A groundbreaking study by the Alan J Flisher Centre for Public Mental Health at the University of Cape Town (UCT) has shed light on the mental health landscape faced by adolescents aged 10 to 14 in the Western Cape.

The study – conducted by Mirriam Mkhize, Associate Professor Claire van der Westhuizen and Professor Katherine Sorsdahl – forms part of a larger programme funded by the Sue Struengmann Initiative dedicated to addressing the mental health needs of young adolescents in school settings.

The study, “Prevalence and factors associated with symptoms of depression and anxiety among young school-going adolescents in the Western Cape Province of South Africa”, was published in Comprehensive Psychiatry. It underscores the urgent need for targeted interventions to support adolescent mental well-being.

Mkhize says, worldwide, adolescents are significantly impacted by mental health conditions with an estimated 10% to 20% experiencing conditions like depression or anxiety. However, studies on this topic are sparse in Africa – particularly among adolescents aged 10 to 14 – leaving a critical gap in understanding and addressing mental health challenges in this demographic.

This knowledge gap, coupled with the scarcity of mental health services in low- and middle-income countries, results in many adolescents’ mental health conditions being undiagnosed and untreated, further exacerbating their vulnerabilities.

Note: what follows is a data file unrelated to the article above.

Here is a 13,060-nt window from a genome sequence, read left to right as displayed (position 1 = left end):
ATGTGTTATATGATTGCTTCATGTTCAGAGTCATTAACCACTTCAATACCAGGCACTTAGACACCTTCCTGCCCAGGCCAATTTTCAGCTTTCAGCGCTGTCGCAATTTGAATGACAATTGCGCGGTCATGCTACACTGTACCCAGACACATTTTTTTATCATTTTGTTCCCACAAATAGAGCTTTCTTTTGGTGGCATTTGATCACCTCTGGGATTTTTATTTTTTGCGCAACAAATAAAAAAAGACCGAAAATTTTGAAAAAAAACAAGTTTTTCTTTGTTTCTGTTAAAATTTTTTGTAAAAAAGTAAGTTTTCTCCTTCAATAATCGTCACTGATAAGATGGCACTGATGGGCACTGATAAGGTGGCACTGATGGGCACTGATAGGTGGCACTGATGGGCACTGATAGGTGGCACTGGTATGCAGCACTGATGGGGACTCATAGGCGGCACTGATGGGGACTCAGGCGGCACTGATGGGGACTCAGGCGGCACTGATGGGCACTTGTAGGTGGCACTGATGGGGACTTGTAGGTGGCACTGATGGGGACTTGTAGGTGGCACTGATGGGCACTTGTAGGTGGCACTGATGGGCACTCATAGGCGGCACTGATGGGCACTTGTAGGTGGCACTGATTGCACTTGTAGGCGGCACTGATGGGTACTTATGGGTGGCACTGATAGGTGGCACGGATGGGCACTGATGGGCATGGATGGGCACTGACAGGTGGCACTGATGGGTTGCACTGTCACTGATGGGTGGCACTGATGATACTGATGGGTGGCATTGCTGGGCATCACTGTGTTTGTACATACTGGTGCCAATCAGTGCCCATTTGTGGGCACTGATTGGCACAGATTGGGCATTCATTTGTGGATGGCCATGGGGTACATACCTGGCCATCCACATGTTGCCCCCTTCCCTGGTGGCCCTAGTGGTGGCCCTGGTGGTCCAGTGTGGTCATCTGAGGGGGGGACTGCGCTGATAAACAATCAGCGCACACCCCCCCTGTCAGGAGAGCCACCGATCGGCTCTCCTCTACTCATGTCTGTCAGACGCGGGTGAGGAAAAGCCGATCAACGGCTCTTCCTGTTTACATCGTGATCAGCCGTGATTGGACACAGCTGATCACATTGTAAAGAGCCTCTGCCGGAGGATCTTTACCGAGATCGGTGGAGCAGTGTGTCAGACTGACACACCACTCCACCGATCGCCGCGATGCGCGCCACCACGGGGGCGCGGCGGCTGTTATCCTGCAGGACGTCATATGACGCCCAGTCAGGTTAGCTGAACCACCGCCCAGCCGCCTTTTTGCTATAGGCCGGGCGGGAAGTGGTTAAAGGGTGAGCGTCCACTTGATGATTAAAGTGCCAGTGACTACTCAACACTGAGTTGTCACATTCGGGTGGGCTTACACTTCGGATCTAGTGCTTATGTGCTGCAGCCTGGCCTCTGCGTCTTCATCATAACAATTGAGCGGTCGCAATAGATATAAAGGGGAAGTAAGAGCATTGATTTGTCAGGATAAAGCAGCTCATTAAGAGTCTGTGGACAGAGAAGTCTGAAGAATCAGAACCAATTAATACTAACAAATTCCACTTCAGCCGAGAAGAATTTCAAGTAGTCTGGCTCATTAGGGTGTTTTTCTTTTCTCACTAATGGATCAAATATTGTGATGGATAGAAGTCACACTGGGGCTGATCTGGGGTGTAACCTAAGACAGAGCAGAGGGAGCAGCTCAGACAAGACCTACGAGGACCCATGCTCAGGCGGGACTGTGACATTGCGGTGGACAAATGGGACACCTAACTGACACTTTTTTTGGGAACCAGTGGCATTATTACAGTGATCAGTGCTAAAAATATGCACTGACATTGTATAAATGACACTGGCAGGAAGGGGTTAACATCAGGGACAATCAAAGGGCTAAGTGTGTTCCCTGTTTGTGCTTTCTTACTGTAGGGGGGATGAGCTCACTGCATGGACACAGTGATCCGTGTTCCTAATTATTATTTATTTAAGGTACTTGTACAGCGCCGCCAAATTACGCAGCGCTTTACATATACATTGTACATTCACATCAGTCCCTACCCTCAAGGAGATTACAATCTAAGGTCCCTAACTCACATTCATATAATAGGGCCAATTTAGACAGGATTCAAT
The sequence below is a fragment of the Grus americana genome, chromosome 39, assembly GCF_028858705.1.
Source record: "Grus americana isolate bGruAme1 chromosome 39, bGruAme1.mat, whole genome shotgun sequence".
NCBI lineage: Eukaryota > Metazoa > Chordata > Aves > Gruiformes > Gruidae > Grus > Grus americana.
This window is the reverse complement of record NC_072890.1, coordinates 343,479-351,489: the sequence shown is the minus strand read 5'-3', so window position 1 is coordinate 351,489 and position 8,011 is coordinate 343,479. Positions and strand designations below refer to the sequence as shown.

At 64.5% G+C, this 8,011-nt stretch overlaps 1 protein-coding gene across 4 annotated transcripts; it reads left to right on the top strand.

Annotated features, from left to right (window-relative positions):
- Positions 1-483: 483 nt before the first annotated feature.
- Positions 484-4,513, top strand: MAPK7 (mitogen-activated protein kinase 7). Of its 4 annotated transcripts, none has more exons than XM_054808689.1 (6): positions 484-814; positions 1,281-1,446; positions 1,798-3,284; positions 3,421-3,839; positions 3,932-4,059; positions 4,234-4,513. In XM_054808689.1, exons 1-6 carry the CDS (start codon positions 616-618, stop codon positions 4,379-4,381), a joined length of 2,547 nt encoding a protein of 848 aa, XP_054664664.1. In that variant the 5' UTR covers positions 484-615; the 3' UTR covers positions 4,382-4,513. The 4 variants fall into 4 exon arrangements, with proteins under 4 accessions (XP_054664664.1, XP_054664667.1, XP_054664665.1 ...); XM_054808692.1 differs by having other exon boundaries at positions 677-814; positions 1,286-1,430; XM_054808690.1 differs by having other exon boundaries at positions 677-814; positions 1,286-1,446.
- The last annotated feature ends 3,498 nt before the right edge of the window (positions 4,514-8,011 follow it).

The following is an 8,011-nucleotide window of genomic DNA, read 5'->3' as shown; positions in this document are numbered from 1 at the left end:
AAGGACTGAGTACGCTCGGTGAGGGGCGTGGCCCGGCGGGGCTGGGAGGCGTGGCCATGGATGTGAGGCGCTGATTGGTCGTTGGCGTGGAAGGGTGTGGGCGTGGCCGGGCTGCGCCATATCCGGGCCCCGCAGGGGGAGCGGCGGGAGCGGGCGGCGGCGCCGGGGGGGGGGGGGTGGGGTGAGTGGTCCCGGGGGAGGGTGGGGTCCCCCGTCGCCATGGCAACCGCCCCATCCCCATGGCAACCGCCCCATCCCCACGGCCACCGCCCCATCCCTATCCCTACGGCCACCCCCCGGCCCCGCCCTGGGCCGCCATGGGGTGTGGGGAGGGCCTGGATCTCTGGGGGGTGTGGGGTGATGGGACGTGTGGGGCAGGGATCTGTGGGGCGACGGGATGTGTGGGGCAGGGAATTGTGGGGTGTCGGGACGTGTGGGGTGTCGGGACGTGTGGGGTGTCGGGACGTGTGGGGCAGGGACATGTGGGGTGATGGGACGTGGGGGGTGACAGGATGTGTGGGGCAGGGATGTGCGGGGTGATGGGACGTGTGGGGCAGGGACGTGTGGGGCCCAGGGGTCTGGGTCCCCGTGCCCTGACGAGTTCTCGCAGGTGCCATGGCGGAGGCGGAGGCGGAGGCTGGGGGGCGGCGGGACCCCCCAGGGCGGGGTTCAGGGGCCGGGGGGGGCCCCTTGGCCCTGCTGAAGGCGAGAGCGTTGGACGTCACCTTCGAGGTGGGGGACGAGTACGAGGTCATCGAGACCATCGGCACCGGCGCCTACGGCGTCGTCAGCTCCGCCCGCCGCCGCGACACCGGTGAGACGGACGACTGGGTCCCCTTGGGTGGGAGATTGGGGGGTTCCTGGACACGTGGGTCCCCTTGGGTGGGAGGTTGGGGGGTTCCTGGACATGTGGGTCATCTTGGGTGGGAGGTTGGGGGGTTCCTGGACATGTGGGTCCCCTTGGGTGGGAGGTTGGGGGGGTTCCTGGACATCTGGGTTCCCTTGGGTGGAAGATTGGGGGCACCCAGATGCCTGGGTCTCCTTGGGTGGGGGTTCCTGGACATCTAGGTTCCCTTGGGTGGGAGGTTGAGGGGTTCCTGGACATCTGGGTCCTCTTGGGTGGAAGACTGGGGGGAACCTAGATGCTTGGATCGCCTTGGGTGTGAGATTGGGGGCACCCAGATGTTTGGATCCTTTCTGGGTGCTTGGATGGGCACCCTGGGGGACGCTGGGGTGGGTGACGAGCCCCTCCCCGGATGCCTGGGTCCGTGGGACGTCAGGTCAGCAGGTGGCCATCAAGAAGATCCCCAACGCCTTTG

Conducted in collaboration with community-based organisations offering psychosocial support and counselling in under-resourced areas of the Western Cape, the study collected data from 621 adolescents aged 10 to 14 in 10 primary schools. Utilising tablet-based surveys, researchers gathered information on sociodemographic factors, depression, anxiety, and other psychosocial measures.

The study found that 33% of young adolescents reported experiencing symptoms of depression, while 21% reported symptoms of anxiety. While these symptoms do not necessarily indicate a formal diagnosis, Mkhize says the prevalence of such symptoms was concerning.

The variables significantly associated with depressive symptoms included being in a higher grade in school, alcohol use, the use of other drugs, and witnessing violence among adults at home. For anxiety symptoms, significant associations were found with being in a higher school grade, poor emotional regulation skills, and cannabis use.

“These results highlight the urgent need for comprehensive mental health support for young adolescents in school settings,” says Mkhize. “By addressing the underlying risk factors identified in our study we can work towards creating a healthier and more supportive environment for adolescents to thrive.

“The study’s publication marks a significant step forward in understanding and addressing the mental health needs of school-going adolescents,” she adds. “Moving forward, concerted efforts are needed to implement evidence-based interventions that prioritise the mental well-being of adolescents in South Africa and beyond.”